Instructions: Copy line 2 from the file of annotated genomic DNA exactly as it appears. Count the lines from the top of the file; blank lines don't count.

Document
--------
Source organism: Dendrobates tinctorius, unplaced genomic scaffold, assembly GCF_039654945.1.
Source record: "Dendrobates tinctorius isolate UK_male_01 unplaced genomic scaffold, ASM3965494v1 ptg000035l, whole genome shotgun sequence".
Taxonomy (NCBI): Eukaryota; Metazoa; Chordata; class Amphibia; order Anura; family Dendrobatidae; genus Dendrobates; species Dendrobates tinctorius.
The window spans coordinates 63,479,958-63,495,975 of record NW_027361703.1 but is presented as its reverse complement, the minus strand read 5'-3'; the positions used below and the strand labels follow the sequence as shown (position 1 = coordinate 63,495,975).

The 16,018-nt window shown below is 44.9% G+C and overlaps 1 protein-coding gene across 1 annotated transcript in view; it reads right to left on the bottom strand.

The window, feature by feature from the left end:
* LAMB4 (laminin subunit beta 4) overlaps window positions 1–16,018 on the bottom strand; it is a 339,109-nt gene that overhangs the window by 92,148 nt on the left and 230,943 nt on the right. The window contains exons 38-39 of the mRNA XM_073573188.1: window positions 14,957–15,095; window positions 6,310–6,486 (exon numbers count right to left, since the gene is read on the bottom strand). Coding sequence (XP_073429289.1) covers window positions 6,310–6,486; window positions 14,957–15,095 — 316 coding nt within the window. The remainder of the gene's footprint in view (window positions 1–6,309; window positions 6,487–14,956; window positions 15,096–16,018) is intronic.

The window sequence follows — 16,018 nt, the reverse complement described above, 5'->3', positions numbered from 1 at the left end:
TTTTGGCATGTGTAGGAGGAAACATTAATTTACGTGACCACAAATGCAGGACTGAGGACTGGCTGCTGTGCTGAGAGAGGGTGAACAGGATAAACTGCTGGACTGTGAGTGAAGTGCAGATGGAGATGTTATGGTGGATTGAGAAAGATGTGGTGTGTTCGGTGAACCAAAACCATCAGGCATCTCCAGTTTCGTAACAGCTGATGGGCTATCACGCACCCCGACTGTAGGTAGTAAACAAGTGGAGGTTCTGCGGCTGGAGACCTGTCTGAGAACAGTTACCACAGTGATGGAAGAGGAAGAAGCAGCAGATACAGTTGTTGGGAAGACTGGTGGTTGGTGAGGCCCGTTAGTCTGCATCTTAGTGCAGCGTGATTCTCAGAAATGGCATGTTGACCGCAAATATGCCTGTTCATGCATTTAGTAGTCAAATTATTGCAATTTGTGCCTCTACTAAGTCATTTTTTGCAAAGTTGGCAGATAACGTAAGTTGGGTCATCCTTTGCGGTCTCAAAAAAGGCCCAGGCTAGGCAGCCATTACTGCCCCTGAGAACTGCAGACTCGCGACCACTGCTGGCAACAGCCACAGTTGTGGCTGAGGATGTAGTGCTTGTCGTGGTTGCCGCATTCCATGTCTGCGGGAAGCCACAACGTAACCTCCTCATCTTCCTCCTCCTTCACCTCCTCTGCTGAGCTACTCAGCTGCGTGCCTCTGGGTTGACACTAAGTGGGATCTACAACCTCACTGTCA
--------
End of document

Source record: "Dendrobates tinctorius isolate UK_male_01 unplaced genomic scaffold, ASM3965494v1 ptg000035l, whole genome shotgun sequence".